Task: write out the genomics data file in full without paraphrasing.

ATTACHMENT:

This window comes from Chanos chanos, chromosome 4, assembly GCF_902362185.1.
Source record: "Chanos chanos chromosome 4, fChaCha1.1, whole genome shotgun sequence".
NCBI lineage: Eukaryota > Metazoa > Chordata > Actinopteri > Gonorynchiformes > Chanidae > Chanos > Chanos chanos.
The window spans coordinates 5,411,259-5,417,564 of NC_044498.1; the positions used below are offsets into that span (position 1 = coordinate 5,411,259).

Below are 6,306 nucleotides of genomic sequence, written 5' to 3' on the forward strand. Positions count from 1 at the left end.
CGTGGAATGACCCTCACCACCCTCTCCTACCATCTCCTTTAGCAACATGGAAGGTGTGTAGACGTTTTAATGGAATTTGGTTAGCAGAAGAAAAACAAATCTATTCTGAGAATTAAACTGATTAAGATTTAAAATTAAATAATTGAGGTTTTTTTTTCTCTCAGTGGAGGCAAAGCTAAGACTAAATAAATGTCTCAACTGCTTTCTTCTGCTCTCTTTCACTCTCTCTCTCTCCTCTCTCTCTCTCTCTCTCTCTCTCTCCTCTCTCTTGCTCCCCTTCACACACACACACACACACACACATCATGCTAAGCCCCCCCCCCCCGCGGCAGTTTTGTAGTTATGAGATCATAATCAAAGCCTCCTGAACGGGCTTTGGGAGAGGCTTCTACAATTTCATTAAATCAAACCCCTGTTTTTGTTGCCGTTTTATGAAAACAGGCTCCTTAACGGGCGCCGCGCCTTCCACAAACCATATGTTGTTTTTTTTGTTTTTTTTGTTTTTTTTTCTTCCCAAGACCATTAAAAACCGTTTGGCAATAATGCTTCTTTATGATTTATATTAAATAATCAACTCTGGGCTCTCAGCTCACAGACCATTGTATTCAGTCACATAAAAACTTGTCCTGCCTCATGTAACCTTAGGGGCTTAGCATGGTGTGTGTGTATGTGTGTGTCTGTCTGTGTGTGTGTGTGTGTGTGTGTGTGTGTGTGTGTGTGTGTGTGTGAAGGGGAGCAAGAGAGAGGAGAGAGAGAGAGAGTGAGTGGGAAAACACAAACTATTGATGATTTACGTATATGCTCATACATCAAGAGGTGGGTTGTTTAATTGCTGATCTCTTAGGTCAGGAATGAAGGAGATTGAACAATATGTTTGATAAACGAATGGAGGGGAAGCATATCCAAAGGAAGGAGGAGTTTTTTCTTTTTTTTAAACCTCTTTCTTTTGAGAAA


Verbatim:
This window comes from Chanos chanos, chromosome 4, assembly GCF_902362185.1.
Source record: "Chanos chanos chromosome 4, fChaCha1.1, whole genome shotgun sequence".
NCBI lineage: Eukaryota > Metazoa > Chordata > Actinopteri > Gonorynchiformes > Chanidae > Chanos > Chanos chanos.
The window spans coordinates 5,411,259-5,417,564 of NC_044498.1; the positions used below are offsets into that span (position 1 = coordinate 5,411,259).

Below are 6,306 nucleotides of genomic sequence, written 5' to 3' on the forward strand. Positions count from 1 at the left end.
CGTGGAATGACCCTCACCACCCTCTCCTACCATCTCCTTTAGCAACATGGAAGGTGTGTAGACGTTTTAATGGAATTTGGTTAGCAGAAGAAAAACAAATCTATTCTGAGAATTAAACTGATTAAGATTTAAAATTAAATAATTGAGGTTTTTTTTTCTCTCAGTGGAGGCAAAGCTAAGACTAAATAAATGTCTCAACTGCTTTCTTCTGCTCTCTTTCACTCTCTCTCTCTCCTCTCTCTCTCTCTCTCTCTCTCTCTCCTCTCTCTTGCTCCCCTTCACACACACACACACACACACACATCATGCTAAGCCCCCCCCCCCCGCGGCAGTTTTGTAGTTATGAGATCATAATCAAAGCCTCCTGAACGGGCTTTGGGAGAGGCTTCTACAATTTCATTAAATCAAACCCCTGTTTTTGTTGCCGTTTTATGAAAACAGGCTCCTTAACGGGCGCCGCGCCTTCCACAAACCATATGTTGTTTTTTTTGTTTTTTTTGTTTTTTTTTCTTCCCAAGACCATTAAAAACCGTTTGGCAATAATGCTTCTTTATGATTTATATTAAATAATCAACTCTGGGCTCTCAGCTCACAGACCATTGTATTCAGTCACATAAAAACTTGTCCTGCCTCATGTAACCTTAGGGGCTTAGCATGGTGTGTGTGTATGTGTGTGTCTGTCTGTGTGTGTGTGTGTGTGTGTGTGTGTGTGTGTGTGTGTGTGTGTGAAGGGGAGCAAGAGAGAGGAGAGAGAGAGAGAGTGAGTGGGAAAACACAAACTATTGATGATTTACGTATATGCTCATACATCAAGAGGTGGGTTGTTTAATTGCTGATCTCTTAGGTCAGGAATGAAGGAGATTGAACAATATGTTTGATAAACGAATGGAGGGGAAGCATATCCAAAGGAAGGAGGAGTTTTTTCTTTTTTTTAAACCTCTTTCTTTTGAGAAA